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  1. #1

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    dodging & burning P/P prints

    Looking for help to dodge and burn platinum/palladium prints. Materials, techniques, etc. Like the results I am getting without it but would like to do some fine tuning.

    Thank you

  2. #2
    TheFlyingCamera's Avatar
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    The very best way to do it is to control the negative in development. If that is not possible (contrast range too extreme, the spot that needs controlling is too small relative to the negative as a whole to be worth adjusting overall development), you need to make a contrast mask with rubylith to overlay the negative to dodge and/or burn. You can't do it with dodge/burn tools that you'd use for silver printing because A: the exposure times are too long- if you want to burn down a highlight that's two stops too bright, and your base exposure is 6 minutes, you're talking an additional 12 minutes burn cycle, and B: you don't want to be bathing your hands and your eyes in UV light for eighteen minutes at a time (as in the above example).

  3. #3
    Joe Lipka's Avatar
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    It's pretty difficult to dodge and burn pt/pd prints because the prints "self" mask during the printing proces. The images start to form during exposure and thus block more exposure.

    Hybrid processes allow for fine tuning of the negative for printing. Stop on over and ask the same question there.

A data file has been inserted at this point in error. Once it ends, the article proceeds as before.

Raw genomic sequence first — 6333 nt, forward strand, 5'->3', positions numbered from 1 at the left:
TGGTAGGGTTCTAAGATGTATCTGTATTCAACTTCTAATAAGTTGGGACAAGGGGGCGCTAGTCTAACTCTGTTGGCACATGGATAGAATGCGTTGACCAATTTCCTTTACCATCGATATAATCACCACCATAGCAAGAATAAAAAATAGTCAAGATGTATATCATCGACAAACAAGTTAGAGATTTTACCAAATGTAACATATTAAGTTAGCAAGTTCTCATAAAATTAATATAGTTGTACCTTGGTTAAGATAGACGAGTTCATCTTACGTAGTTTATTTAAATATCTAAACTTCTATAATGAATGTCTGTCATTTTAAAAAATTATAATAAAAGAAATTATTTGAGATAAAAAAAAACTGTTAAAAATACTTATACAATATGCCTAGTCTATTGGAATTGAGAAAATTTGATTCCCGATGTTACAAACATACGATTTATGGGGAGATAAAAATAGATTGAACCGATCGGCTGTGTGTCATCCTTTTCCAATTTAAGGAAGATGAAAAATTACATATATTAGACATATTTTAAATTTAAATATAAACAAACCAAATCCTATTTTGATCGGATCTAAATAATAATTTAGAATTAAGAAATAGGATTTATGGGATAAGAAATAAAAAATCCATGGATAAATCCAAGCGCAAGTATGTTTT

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  4. #4

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    I burn my PT prints infrequently (except for my mistakes, which I literally burn in a 55 gallon drum). But, one trick I have used on occasion is to cut a matt board smaller than the inside of my contact printing frame. Usually, to burn a small area, I will cut it such that there is an inch of play on the matt board, side to side and up and down, when the matt is placed inside the contact print frame. I then cut a hole in the board slightly smaller than the area to be burned. I make the regular exposure, put the matt board with the hole in it in the frame and then set the timer for the burn time. I wear a glove and long sleeves and reach in to the pizza oven exposure unit and move the matt board around during the exposure. The board can only move so far (an inch) before it hits the side of the frame, so the hole stays over the area to be burned. I slowly, but continually, move the matt around during the burn time.

  5. #5

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    Thanks to everyone for all the suggestions. Sounds like some excellent techniques to try.

    Dennis

  6. #6
    RobertP's Avatar
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    With a point light source like a NuArc 26 1K you dodge and burn just like you do with an enlarger. The light source is well above the vacuum frame with these units. Wear tinted safety glasses and if you're worried about your hands with that much uv light I suggest you stay out of the sun.